Organic coffee, what is it exactly?
To obtain the organic "label", the coffee is must comply to a standard and a strict specification which allows its certification.
The benefits that society can derive from organic farming are multiple in terms of preserving soil quality, biodiversity, air and water, and creating activities and jobs.
In the first place, cultivated soils must be free from contact with chemicals for at least 5 years. No use of chemical fertilizer, chemical treatment, GMO (genetically modified organism) or pesticide is accepted during the cultivation.
This discipline applies to all stages of transformation. No mixing between organic and processed coffee is allowed, and strict control of the products used is carried out at each stage, from production to roasting, including transportation and storage.
Drinking an organic coffee, is enjoying a perfect traceability from the harvest to the cup, and to contribute to the preservation of the environment.
There are two families of coffee beans today.
Arabica: soft and subtle, it brings back acidity and coffee taste. It is generally considered to be the tastiest, pure coffee.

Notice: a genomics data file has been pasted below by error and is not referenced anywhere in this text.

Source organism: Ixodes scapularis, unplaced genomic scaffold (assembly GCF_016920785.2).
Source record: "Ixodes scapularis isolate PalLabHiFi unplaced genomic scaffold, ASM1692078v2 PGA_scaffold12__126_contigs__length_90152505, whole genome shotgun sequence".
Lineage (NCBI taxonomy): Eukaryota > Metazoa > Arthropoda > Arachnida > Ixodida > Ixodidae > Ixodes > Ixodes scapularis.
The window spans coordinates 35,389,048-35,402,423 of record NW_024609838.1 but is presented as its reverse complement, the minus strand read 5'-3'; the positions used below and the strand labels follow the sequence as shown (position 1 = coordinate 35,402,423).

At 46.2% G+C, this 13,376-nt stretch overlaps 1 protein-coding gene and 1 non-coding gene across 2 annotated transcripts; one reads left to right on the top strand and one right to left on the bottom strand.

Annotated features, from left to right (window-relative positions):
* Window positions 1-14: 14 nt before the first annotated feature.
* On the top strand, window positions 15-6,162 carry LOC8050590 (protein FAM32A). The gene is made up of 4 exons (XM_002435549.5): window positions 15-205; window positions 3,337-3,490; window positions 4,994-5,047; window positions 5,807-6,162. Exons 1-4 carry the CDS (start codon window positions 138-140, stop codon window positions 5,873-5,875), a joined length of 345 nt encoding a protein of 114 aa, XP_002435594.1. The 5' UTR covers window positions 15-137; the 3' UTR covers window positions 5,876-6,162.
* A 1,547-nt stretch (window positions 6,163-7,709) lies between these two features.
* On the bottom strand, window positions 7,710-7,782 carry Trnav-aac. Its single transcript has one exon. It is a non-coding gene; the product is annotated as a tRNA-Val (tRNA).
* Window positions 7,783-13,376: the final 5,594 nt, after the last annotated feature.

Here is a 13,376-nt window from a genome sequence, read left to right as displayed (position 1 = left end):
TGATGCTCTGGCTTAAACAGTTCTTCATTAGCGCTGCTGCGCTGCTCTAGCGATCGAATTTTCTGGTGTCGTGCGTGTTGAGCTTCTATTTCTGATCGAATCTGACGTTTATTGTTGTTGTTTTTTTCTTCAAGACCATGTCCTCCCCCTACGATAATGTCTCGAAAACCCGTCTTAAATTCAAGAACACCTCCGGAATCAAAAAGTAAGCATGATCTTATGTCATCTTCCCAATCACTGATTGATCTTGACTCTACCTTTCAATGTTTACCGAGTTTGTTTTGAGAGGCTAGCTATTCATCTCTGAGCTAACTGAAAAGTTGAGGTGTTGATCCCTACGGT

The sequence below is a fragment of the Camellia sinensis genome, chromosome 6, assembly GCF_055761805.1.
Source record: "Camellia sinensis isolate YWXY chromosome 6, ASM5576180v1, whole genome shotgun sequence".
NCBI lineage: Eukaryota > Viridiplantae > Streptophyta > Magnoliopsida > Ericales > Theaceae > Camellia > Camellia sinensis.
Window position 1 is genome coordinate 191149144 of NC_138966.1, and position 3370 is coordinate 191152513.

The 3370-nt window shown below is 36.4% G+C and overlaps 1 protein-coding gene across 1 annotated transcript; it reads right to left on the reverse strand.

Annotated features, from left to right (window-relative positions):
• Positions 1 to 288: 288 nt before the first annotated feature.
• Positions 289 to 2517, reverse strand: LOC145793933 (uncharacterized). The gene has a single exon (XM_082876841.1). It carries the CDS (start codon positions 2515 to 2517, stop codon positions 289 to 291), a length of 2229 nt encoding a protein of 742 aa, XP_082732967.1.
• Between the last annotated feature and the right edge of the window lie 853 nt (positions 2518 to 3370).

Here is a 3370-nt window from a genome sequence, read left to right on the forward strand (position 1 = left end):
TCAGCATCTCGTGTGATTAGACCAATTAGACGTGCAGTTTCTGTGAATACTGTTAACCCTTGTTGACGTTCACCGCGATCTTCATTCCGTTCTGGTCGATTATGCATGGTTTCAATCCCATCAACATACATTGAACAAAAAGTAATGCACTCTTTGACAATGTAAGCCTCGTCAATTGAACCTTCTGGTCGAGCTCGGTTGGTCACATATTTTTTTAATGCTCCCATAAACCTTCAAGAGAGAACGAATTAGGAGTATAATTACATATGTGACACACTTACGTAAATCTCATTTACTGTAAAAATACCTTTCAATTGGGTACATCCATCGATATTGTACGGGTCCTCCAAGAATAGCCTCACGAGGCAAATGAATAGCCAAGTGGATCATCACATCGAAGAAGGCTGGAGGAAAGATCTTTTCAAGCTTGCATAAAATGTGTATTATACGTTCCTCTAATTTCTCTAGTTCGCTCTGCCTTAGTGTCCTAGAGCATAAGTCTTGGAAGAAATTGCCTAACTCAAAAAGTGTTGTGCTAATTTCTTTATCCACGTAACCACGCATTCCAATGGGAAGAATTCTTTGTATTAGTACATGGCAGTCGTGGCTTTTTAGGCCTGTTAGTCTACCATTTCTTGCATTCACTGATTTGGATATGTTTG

The Robusta: bitter, it brings body and substance to the coffee.
The difference between these two coffees is made thanks to 4 criteria which are: the curve, the color, the size of the bean and the smell.
In France, we are used to drinking 100% arabica.
However, its provenance and the entire cultivation process make every grain an exception. In addition, to this rigorous selection is added the roasting process.
Roasting is a delicate process that requires a lot of attention.
Finally, the coffee bean is ground, ready to be savored in your cup. It is all the richness and unique characteristics specific to each bean that also make each coffee moment unique.